Owners of ‘The Conjuring’ house sue Warner Brothers

Signs have failed to keep visitors at bay. Photo shared on behalf of Norma Sutcliffe.
Signs have failed to keep visitors at bay. Photo shared on behalf of Norma Sutcliffe.

By Kim Kalunian, WPRO News 

The owners of the Harrisville farm house whose haunted history is depicted in the 2013 film “The Conjuring” are being plagued by unwanted visitors – and not the supernatural kind.

Norma Sutcliffe says she and her husband are kept awake at night by trespassers who peer into their windows and sneak onto their property, trying to get a glimpse inside their home. Now they’re suing Warner Brothers.

“The movie industry just didn’t care,” Sutcliffe told WPRO in an interview last week. She said no one from Warner Brothers approached her or her husband prior to making the so-called “true life” movie about their home. She said because the movie creators used the real names of the previous owners and the actual location of her home in the film, people were easily able to find where she lived.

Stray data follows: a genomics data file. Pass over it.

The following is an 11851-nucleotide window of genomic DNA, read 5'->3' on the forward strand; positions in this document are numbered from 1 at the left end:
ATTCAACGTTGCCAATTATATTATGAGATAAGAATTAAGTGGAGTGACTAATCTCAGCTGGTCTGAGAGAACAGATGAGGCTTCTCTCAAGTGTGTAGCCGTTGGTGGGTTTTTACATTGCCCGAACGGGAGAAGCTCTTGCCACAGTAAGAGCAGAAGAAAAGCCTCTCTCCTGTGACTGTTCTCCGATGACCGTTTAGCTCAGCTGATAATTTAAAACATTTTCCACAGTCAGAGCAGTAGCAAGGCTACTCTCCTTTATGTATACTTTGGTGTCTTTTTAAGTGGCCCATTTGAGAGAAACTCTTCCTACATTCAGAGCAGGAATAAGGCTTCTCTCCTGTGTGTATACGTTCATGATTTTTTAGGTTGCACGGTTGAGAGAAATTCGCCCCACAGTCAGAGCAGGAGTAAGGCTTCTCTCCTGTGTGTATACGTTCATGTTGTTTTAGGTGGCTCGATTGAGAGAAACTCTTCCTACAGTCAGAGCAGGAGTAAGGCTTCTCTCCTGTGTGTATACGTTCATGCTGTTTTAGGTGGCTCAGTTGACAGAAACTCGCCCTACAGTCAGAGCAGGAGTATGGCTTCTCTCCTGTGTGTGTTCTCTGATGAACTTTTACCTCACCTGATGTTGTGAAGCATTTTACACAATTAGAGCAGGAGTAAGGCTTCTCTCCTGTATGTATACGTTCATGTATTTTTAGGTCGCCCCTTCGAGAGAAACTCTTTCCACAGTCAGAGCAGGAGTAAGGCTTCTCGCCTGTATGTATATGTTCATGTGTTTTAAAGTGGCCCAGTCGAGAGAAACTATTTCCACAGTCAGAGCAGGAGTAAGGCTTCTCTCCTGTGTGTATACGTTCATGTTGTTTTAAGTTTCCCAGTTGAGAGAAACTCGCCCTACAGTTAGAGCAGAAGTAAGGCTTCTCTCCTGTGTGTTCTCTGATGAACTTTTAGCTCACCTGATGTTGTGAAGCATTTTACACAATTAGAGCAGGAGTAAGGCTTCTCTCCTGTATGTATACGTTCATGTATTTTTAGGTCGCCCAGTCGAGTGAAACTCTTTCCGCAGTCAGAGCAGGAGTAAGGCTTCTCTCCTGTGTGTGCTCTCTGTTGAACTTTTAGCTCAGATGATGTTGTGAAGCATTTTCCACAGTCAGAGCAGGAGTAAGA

Since then, the people haven’t stopped coming.


“It really, really has taken away our entire sense of peace [and] privacy,” said Sutcliffe, who said some people have become confrontational with her when she asks them to leave her land. She has signs posted to try and keep people at bay, but even that doesn’t work.

“I live my life at the window, my entire time I’m in this house, I don’t even lay down anymore,” she said.

Now she wants Warner Brothers to help her and her husband regain their sense of security. She said she and her husband want to stay at their beloved home of 27 years and would like to get a full security system to try and protect it. She said she knows life won’t ever be the way it was before the movie, but she wants to see if they can restore their sense of peace.

Sutcliffe also has another gripe with Warner Brothers: she says the whole film is a fabrication and her home isn’t in the least bit haunted.

“We’ve been victimized by a huge industry that just doesn’t care,” she said. “That’s the problem – this stigma will be on this house forever.”